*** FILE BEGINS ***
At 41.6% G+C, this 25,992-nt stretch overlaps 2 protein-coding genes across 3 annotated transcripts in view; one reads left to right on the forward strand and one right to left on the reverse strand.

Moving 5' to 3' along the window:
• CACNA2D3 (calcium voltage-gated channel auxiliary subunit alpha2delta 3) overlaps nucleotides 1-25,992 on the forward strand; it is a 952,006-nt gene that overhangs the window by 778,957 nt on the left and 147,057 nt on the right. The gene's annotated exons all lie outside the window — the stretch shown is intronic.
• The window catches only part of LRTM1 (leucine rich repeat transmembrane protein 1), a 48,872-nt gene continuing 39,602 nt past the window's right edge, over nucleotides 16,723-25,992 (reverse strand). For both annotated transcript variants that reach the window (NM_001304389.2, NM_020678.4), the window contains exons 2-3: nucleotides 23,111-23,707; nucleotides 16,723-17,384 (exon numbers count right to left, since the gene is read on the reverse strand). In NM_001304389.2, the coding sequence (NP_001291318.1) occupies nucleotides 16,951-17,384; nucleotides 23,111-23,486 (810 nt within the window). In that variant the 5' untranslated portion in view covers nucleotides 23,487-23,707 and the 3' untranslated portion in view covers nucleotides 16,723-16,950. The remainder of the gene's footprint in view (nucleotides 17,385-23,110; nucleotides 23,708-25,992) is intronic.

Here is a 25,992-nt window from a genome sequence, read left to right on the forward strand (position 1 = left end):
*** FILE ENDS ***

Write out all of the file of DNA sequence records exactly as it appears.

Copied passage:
At 41.6% G+C, this 25,992-nt stretch overlaps 2 protein-coding genes across 3 annotated transcripts in view; one reads left to right on the forward strand and one right to left on the reverse strand.

Moving 5' to 3' along the window:
• CACNA2D3 (calcium voltage-gated channel auxiliary subunit alpha2delta 3) overlaps nucleotides 1-25,992 on the forward strand; it is a 952,006-nt gene that overhangs the window by 778,957 nt on the left and 147,057 nt on the right. The gene's annotated exons all lie outside the window — the stretch shown is intronic.
• The window catches only part of LRTM1 (leucine rich repeat transmembrane protein 1), a 48,872-nt gene continuing 39,602 nt past the window's right edge, over nucleotides 16,723-25,992 (reverse strand). For both annotated transcript variants that reach the window (NM_001304389.2, NM_020678.4), the window contains exons 2-3: nucleotides 23,111-23,707; nucleotides 16,723-17,384 (exon numbers count right to left, since the gene is read on the reverse strand). In NM_001304389.2, the coding sequence (NP_001291318.1) occupies nucleotides 16,951-17,384; nucleotides 23,111-23,486 (810 nt within the window). In that variant the 5' untranslated portion in view covers nucleotides 23,487-23,707 and the 3' untranslated portion in view covers nucleotides 16,723-16,950. The remainder of the gene's footprint in view (nucleotides 17,385-23,110; nucleotides 23,708-25,992) is intronic.

Here is a 25,992-nt window from a genome sequence, read left to right on the forward strand (position 1 = left end):